5 Tips to Connect with LGBTQ in Your Military Community

My wife, Vanessa, is an Army veteran. When we met, she had already served and returned to civilian life, but she’s thinking of enlisting again, soon. And for me, I need information; I needed to know what my life would look like if my wife joins again. I googled my little heart out, but I saw little of what I was looking for.


I noticed there weren’t many blogs or voices from lesbians in the military, so I created a website and blog to create a positive place online for lesbian military spouses; a space I might need if I become a military spouse, too. I also wanted to create acceptance for the lesbian, gay, bisexual and transgender (LGBT) community in the military. Creating this space online was a way to honor my wife as a veteran, because when she did serve, Don’t Ask, Don’t Tell (DADT) was still in effect. DADT made it hard for her to have a relationship and live her life the way she wanted. I’m thankful she was single when we met after she got out of the Army. It’s only been a few months since same-sex marriage was made legal, but not all LGBT military personnel may be publicly open about their personal lives. And that’s okay. 

What does same-sex marriage mean for your military family? Embracing change may be the simple answer. Today, more than 71,000 service members identify with the LGBT community, and it’s common to have an LGBT person serving military families. Same-sex marriage creates a chance for everyone to be proactive and treat families in military units or on bases with an open heart, regardless of their sexual orientation or self-identity. 

I’m passionate about writing, and I love that I can blog and create a positive place for LGBT military service members online. I want to use my voice to help military families see LGBT service members are people with families, too. It’s important to respect others and treat them as you want to be treated.

Here are 5 tips to get you engage and help you connect with LGBT within your military community:

1) Acknowledge everyone. Greet and introduce yourself to everyone in the room. When inviting people over, or to an event, use the term ‘spouse’ instead of wife, or husband, to be inclusive.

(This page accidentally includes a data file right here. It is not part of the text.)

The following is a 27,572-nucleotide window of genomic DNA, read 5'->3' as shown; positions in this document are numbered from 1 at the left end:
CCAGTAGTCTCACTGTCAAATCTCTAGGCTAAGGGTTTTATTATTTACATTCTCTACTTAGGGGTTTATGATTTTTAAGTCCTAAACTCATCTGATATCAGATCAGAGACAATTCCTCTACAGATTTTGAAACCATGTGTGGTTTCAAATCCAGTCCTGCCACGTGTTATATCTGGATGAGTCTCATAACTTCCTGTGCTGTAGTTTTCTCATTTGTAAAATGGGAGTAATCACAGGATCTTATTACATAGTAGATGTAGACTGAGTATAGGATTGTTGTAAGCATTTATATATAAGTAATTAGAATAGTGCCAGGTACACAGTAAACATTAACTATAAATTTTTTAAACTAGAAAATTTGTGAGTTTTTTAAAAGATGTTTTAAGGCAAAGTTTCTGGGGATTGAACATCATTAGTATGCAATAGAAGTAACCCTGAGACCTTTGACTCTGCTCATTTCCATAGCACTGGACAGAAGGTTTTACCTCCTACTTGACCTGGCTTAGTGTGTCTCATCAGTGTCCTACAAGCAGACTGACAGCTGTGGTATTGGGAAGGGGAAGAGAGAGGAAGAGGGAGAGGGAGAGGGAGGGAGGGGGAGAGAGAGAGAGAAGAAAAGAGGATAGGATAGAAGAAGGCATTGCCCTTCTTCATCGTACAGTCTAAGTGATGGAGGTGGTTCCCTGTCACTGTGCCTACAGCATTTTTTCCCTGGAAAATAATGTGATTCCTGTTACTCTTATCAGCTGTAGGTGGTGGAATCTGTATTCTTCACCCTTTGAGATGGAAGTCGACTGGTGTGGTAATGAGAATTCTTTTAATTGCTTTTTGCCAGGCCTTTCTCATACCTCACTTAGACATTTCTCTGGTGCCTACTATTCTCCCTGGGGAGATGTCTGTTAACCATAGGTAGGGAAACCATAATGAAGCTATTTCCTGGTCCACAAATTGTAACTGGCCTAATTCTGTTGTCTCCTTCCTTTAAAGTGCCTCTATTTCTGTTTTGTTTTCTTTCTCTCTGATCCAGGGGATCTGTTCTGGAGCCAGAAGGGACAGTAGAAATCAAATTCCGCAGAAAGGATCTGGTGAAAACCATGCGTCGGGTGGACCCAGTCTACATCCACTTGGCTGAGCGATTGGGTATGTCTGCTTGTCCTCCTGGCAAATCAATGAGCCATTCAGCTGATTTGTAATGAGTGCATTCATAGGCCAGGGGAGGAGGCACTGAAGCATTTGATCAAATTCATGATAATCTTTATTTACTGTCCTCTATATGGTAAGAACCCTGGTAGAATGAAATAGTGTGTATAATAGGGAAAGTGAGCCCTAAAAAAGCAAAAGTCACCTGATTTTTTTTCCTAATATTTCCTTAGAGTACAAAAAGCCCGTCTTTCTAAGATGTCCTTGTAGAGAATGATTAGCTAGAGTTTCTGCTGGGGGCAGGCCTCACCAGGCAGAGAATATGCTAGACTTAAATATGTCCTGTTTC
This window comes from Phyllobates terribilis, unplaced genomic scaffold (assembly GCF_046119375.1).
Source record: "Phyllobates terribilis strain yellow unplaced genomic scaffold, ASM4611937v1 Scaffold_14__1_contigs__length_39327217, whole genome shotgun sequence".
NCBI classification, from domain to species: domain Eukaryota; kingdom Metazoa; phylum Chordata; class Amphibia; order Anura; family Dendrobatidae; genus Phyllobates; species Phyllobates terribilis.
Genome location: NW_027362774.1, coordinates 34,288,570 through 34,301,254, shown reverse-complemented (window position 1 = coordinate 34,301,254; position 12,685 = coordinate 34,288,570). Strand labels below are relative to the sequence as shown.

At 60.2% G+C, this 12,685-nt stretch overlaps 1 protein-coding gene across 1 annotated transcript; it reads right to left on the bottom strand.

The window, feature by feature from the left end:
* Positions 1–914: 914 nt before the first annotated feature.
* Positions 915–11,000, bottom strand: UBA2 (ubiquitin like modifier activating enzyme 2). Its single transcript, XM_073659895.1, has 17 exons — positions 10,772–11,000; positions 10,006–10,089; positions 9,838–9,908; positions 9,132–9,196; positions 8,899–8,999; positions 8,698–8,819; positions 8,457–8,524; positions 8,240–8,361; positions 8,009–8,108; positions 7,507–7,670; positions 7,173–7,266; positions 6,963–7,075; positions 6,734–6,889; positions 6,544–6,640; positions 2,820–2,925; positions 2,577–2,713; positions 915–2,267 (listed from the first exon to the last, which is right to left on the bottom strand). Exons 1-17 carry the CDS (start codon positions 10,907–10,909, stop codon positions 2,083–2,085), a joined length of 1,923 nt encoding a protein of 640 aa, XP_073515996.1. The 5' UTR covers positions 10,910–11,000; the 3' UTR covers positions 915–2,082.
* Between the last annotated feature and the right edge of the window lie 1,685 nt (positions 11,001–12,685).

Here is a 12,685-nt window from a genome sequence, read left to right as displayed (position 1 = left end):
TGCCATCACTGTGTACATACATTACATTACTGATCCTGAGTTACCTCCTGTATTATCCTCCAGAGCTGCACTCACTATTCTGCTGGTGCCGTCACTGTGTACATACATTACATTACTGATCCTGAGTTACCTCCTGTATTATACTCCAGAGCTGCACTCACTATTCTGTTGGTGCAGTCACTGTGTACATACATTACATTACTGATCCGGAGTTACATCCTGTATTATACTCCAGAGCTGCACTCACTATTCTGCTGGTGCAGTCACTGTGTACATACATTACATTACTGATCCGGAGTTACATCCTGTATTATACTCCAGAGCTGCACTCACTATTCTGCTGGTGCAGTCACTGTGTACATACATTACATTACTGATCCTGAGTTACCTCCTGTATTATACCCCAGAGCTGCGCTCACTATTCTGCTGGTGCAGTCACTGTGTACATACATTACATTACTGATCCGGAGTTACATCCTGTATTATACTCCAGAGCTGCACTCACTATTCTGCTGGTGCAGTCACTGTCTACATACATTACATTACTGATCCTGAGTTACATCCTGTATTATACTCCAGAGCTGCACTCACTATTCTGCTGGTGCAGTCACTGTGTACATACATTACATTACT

2) Be friendly and welcoming. This is an easy one: just be yourself. Ask questions about their life, and talk about yours. It’s always nice to feel welcomed and acknowledged, and who knows, you might make a friend in the process!

3) Be an ally. Invite co-workers, spouses, and significant others to events. Some LGBT military personnel join the military because their own families might not support them for being who they are. See if they need help with something, or just need a friend to talk to. Being an ally for someone who is LGBT is being someone who shows up and is tough, but gentle when needed.

4) Support equality and find common ground. The LGBT community is a great place to start! Educate yourself about the diversification of gender and sexuality so you can understand the range a person can identify as.

5) Be courageous and speak up. Learn what terms means within the LGBT community, and tell others who might not know. If someone starts a joke about being gay or transgender, let them know it’s offensive. Today, 7 in 10 Americans have close friends or relatives who are gay. By speaking against homophobia and transphobia, you support those in the LGBT community. You can make a huge impact on how others treat LGBT people in the future by engaging with others and talking about LGBT friends.


LGBT relationships are no different than straight relationships: two people in love with each other. The repeal of the DADT made it legal for any person, regardless of sexual orientation, to openly serve in the military. But LGBT families need continued support from straight allies. That’s why I think it’s important to be part of this open-minded, open-hearted movement within your military community. At the root of everything, we are all human beings with families, who love and want be loved.

The more you know about LGBT families the easier it will be for you to interact and introduce yourself within your military communities. It can be very intimidating or nerve racking being new to the military community as a military spouse whether you are in a straight relationship or same-sex relationship.

How have you connected with the LGBT community in your military life?

norine holguinPosted by Norine Holguin, creator of Lesbian Army Wife, and OMG Lesbian Army Wife Blog


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  1. 4

    I wish I could connect with the military LGBT community in my area… there just isn’t one. I live in Utah and my GF works at a small Camp. Her Co-workers do accept us, but there is no military LGBT support here. I wish there was something/someone that I could relate to when it comes to this.

  2. 6